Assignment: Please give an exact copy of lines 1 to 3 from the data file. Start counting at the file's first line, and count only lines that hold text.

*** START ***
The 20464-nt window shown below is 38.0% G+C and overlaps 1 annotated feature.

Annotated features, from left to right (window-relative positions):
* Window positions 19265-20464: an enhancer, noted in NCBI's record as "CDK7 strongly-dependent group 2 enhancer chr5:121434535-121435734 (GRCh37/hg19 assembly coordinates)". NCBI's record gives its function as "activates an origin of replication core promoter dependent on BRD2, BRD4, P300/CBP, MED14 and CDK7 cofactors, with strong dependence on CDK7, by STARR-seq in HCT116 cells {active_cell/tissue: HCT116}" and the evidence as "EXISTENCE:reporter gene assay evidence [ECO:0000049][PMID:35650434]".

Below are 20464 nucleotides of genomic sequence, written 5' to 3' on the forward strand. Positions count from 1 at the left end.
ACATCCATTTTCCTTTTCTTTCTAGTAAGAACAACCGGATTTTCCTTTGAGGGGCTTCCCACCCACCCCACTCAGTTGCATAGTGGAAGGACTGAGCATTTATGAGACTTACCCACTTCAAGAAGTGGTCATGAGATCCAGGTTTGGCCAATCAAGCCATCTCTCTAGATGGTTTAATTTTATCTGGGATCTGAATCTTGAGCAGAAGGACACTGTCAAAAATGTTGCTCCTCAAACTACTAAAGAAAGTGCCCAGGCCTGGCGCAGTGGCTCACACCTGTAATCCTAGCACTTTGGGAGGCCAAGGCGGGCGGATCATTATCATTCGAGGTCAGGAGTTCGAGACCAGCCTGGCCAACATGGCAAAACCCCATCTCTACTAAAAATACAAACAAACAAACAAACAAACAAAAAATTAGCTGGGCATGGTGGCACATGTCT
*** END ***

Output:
The 20464-nt window shown below is 38.0% G+C and overlaps 1 annotated feature.

Annotated features, from left to right (window-relative positions):
* Window positions 19265-20464: an enhancer, noted in NCBI's record as "CDK7 strongly-dependent group 2 enhancer chr5:121434535-121435734 (GRCh37/hg19 assembly coordinates)". NCBI's record gives its function as "activates an origin of replication core promoter dependent on BRD2, BRD4, P300/CBP, MED14 and CDK7 cofactors, with strong dependence on CDK7, by STARR-seq in HCT116 cells {active_cell/tissue: HCT116}" and the evidence as "EXISTENCE:reporter gene assay evidence [ECO:0000049][PMID:35650434]".